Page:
Sarah Harper is driven to achieve success no matter what the cost. She wants to do good and not hurt the people she loves--especially children and her husband, Joe--but her desire to succeed in her career too often leaves little time for family.
One cold, autumn afternoon, all of that changes when Sarah's car plunges off a bridge and into a river. She is presumed dead by those on the "outside," but Sarah's spirit is still very much alive. What she discovers on the other side transforms everything about Sarah's view of life--past, present, and future.
When Sarah is revived, she is a changed woman. And the unsuspecting world around her will never be the same again.
Because of this story description, I received the book with great anticipation. I've been inspired in my Christian walk by Joyce Meyer's teaching and entertained by Deborah Bradford's stories. What could be better than an intriguing plot and these two women coming together?
Although the premise is still intriguing, I have to say that the book did not deliver its promise to me.
As a writer who is always working to improve on the craft, it is difficult to take off the editor hat unless the story pulls me in so much that I literally do not notice POV (point of view) and setting issues.
The authors tend to gravitate back and forth from a third-person POV to an omniscient POV, which always caused me to hit a mental speed bump. At times, the story head hopped, especially during intense scenes where one minute I was in one character's head and with the next, suddenly thrust into the other character's thoughts. I find this to be very jarring.
Although the authors' scenes set in the Chicago financial area and Wrigley Field were spot on, they took poetic license with the locale of Buffalo Grove, IL, a Chicago suburb. The town was placed directly next to a tollway instead of approximately five miles to the west. For those like me who live in the Buffalo Grove area, this can be bothersome.
Because of these issues, I am unable to give it the rave review I was hoping for. Having said that, I do think if you know these issues won't bother you, I say read it for the entertainment value it is. The storyline is intriguing. I just wish the writing had been at the same level.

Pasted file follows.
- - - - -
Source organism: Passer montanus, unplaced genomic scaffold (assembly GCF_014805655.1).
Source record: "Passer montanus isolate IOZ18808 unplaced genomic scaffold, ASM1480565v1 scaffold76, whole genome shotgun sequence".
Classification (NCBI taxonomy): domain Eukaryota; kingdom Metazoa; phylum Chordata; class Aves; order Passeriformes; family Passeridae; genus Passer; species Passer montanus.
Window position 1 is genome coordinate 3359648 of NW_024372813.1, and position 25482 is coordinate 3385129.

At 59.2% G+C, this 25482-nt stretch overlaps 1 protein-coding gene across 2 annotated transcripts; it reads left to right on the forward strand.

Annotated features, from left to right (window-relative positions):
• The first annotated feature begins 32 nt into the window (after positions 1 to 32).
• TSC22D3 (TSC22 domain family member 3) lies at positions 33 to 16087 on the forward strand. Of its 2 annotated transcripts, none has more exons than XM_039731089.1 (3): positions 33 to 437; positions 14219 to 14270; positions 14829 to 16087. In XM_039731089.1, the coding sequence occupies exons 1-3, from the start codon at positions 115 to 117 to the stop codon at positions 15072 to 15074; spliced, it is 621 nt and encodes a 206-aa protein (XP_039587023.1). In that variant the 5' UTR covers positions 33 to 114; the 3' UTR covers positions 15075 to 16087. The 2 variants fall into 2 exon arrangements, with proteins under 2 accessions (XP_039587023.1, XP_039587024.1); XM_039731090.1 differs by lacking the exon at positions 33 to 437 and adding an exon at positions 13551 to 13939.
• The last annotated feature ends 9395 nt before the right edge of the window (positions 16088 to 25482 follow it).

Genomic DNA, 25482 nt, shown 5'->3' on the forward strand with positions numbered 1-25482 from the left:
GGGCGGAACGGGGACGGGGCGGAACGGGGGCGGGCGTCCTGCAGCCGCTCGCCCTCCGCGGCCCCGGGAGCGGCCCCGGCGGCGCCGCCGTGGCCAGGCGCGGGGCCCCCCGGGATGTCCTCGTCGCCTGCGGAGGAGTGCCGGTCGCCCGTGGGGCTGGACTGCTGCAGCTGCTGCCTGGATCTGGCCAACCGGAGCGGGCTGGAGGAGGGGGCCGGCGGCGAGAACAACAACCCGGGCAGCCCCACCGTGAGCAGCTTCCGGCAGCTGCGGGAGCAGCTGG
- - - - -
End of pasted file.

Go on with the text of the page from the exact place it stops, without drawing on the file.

ABOUT THE AUTHORS:
Joyce Meyer is one of the world's leading practical Bible teachers. A #1 New York Times bestselling author, she has written more than seventy inspirational books, including The Confident Woman, I Dare You, the entire Battlefield of the Mind family of books, her first venture into fiction with The Penny, and many others. She has also released thousands of audio teachings as well as a complete video library. Joyce's Enjoying Everyday Life® radio and television programs are broadcast around the world, and she travels extensively conducting conferences. Joyce and her husband, Dave, are the parents of four grown children and make their home in St. Louis, Missouri.
Deborah Bedford is a career fiction writer who began her professional life as a journalist in a Colorado mountain town.
A Rose By The Door, Deborah's first with Warner Book (name changed to FaithWords in 2006), hit bookstores in November 2001. A Morning Like This was released by Warner Books in 2002. Deborah's short story, “Connor Sapp's Baseball Summer,” is included in Multnomah Publisher's The Storytellers' Collection, Tales From Home, alongside stories by Chuck Colson, Terri Blackstock, Randy Alcorn and Karen Kingsbury.
Deborah and Jack have two children, Jeff and Avery. When she isn't writing, Deborah spends her time fly-fishing, cheering at American Legion baseball games, shopping with her daughter, singing praise songs while she walks along the banks of Flat Creek, and taking her dachshund Annie for hikes in the Tetons where they live.
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If you would like to read the first chapter of Any Minute, go here!